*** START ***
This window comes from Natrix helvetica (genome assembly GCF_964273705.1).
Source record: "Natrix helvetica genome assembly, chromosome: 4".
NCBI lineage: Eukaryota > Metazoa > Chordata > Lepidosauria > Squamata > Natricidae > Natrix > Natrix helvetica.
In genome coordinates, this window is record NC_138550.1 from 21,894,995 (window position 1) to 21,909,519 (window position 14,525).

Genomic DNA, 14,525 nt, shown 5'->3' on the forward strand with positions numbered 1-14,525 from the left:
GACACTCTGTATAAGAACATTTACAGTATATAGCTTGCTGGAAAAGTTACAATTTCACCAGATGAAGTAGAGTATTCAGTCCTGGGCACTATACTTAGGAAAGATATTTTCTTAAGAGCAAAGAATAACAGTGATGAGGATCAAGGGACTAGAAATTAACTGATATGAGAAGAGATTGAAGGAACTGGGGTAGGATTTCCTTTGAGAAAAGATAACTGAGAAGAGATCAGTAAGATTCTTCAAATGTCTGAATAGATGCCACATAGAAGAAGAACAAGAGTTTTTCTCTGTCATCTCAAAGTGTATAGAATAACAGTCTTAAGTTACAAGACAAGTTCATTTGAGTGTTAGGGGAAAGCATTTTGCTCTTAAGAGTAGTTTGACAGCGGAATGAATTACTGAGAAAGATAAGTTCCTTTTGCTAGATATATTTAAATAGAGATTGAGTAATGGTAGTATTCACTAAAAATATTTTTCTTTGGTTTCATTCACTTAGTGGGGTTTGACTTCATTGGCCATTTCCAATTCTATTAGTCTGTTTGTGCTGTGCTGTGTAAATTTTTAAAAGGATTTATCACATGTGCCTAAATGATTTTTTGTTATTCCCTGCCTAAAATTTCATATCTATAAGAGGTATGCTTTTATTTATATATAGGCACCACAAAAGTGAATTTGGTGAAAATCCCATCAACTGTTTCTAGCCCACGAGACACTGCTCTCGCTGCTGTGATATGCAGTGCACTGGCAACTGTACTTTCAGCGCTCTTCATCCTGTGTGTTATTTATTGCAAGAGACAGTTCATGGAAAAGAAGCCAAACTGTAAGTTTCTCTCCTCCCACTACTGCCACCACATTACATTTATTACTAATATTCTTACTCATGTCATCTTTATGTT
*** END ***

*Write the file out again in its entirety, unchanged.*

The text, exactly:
This window comes from Natrix helvetica (genome assembly GCF_964273705.1).
Source record: "Natrix helvetica genome assembly, chromosome: 4".
NCBI lineage: Eukaryota > Metazoa > Chordata > Lepidosauria > Squamata > Natricidae > Natrix > Natrix helvetica.
In genome coordinates, this window is record NC_138550.1 from 21,894,995 (window position 1) to 21,909,519 (window position 14,525).

Genomic DNA, 14,525 nt, shown 5'->3' on the forward strand with positions numbered 1-14,525 from the left:
GACACTCTGTATAAGAACATTTACAGTATATAGCTTGCTGGAAAAGTTACAATTTCACCAGATGAAGTAGAGTATTCAGTCCTGGGCACTATACTTAGGAAAGATATTTTCTTAAGAGCAAAGAATAACAGTGATGAGGATCAAGGGACTAGAAATTAACTGATATGAGAAGAGATTGAAGGAACTGGGGTAGGATTTCCTTTGAGAAAAGATAACTGAGAAGAGATCAGTAAGATTCTTCAAATGTCTGAATAGATGCCACATAGAAGAAGAACAAGAGTTTTTCTCTGTCATCTCAAAGTGTATAGAATAACAGTCTTAAGTTACAAGACAAGTTCATTTGAGTGTTAGGGGAAAGCATTTTGCTCTTAAGAGTAGTTTGACAGCGGAATGAATTACTGAGAAAGATAAGTTCCTTTTGCTAGATATATTTAAATAGAGATTGAGTAATGGTAGTATTCACTAAAAATATTTTTCTTTGGTTTCATTCACTTAGTGGGGTTTGACTTCATTGGCCATTTCCAATTCTATTAGTCTGTTTGTGCTGTGCTGTGTAAATTTTTAAAAGGATTTATCACATGTGCCTAAATGATTTTTTGTTATTCCCTGCCTAAAATTTCATATCTATAAGAGGTATGCTTTTATTTATATATAGGCACCACAAAAGTGAATTTGGTGAAAATCCCATCAACTGTTTCTAGCCCACGAGACACTGCTCTCGCTGCTGTGATATGCAGTGCACTGGCAACTGTACTTTCAGCGCTCTTCATCCTGTGTGTTATTTATTGCAAGAGACAGTTCATGGAAAAGAAGCCAAACTGTAAGTTTCTCTCCTCCCACTACTGCCACCACATTACATTTATTACTAATATTCTTACTCATGTCATCTTTATGTT